The opportunities we take in life open up doors we never realised were there. If you turn them down, you may regret it later in life.
A lot of us think that an easy life is the best life. When I was 21, this was something that I believed. I wanted a job that wasn’t too stressful, with a set routine, a stable relationship and somewhere to live.
That was it. Looking back, I was naive. Sure this sounds like a nice life but in reality, it's boring and tedious. I lived this life in my first job after graduation and it drove me insane. I longed for spontaneity, something to come along and break the chains of monotony.
When I plucked up the courage to move to Australia for a year, I realised what my life had been missing; challenge. My life in the UK was too easy. I was set in my ways and I wasn’t stepping out of my comfort zone.
In contrast, life in Australia was challenging. I was in a faraway country where I knew no one. The only saving grace was that I spoke the same language but it was a struggle and a giant change from what I was used to.
The longer I spent in Australia, the more I embraced this lifestyle. I realised that we get the best out of ourselves when we push ourselves to do things that make us uncomfortable. It’s from these places that we derive meaning from life and grow.
As the Roman philosopher, Seneca said, “Sometimes even to live is an act of courage.”
You don’t know it all.
Before I started travelling I had many preconceptions about other countries. Every country has a stereotype and to some extent, they’re true. But a lot of them are exaggerated and not based on the truth.
At the young age of 21, I had many assumptions about what life was like in a lot of places. I was also firm in my beliefs about certain nationalities. This is funny because at that age I had barely travelled and met people from outside the UK. Yet I was sure that what I believed was correct.
Well, these assumptions and preconceptions were shattered when I stepped off the plane in Australia. Due to its history as part of the British Empire, I thought Australia would be like the UK but hotter. Well, I was right about one thing. It was hot but it was nothing like the UK.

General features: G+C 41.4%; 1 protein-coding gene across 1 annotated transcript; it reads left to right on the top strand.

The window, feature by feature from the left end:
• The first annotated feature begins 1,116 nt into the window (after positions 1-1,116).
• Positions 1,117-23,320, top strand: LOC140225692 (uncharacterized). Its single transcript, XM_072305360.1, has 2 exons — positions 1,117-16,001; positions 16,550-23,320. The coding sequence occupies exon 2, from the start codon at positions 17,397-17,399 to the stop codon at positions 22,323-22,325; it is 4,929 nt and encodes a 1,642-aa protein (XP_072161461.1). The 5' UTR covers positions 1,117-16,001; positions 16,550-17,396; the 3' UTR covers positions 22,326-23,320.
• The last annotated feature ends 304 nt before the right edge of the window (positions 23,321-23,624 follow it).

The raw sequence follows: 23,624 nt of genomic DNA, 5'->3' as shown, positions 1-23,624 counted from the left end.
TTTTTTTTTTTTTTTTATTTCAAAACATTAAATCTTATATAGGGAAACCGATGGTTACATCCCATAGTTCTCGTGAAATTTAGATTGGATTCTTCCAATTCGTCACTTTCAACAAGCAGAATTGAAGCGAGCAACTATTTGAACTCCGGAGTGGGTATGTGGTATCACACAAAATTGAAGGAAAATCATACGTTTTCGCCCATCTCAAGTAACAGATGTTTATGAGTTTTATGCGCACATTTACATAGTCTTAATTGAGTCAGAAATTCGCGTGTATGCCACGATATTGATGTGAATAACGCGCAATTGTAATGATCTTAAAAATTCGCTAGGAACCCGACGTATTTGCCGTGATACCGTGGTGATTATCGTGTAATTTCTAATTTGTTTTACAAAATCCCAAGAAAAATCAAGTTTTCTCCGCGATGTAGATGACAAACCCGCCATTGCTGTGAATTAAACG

As the bus drove away from the airport to the centre of town, I looked out the window and saw a scene that reminded me of childhood trips to the United States. The buildings, the roads, even the signs resembled America more than the UK.
It was at this moment that I realised what I believed was wrong. My preconceptions about Australia were misguided. The longer I stayed in the country and on my subsequent travels I realised what I thought I knew about the world was wrong.
I was humbled by what I saw, the people I met and the places I visited. Far from knowing everything, I knew very little. I made the mistake of thinking I knew best despite my young age and lack of wisdom.
Instead, it’s better to adopt Socrates maxim and realise that ‘you know nothing.’ Only then, can start on the path to true wisdom.
Invest in yourself.
After leaving university when I was 21, I thought I had most of the tools I needed to succeed. A degree that would open doors, organisation and planning skills, as well as the writing ability I had developed during my three years of studies.
I didn’t envision myself paying more for studies or courses because I had already paid for three years at university to earn a valuable degree. What I realised a few years after graduating was that you’ll always need to invest in yourself.
Life moves fast. What was enough one day, will no longer be enough the next. When I first thought about setting up my travel blog, I was put off by the hosting fees I’d have to pay. I was reluctant to pay because I wasn’t sure if it was value for money or not.
The more I thought about it though, the more I realised it was worth it. If I wanted to start a successful blog, which I did, then I would have to pay the money. Once I paid and the blog did become successful, I realised the value of investing in yourself.
When you spend money on courses, setting up a business, or a webinar, you’re backing yourself to succeed. You’re prioritising your future self and opening up opportunities you might not otherwise have. It’s easy to think you can do things on the cheap but that’s not always the case.
If you invest in yourself, you give yourself a big shot at success. Don’t baulk at the price, if you believe it will help you get to where you want to be, go for it!
One of the few constants in life is that things will change. The world is very different from the one I inhabited back when I was 21. Even the past year has seen change on a scale which would have been unimaginable to almost all of us.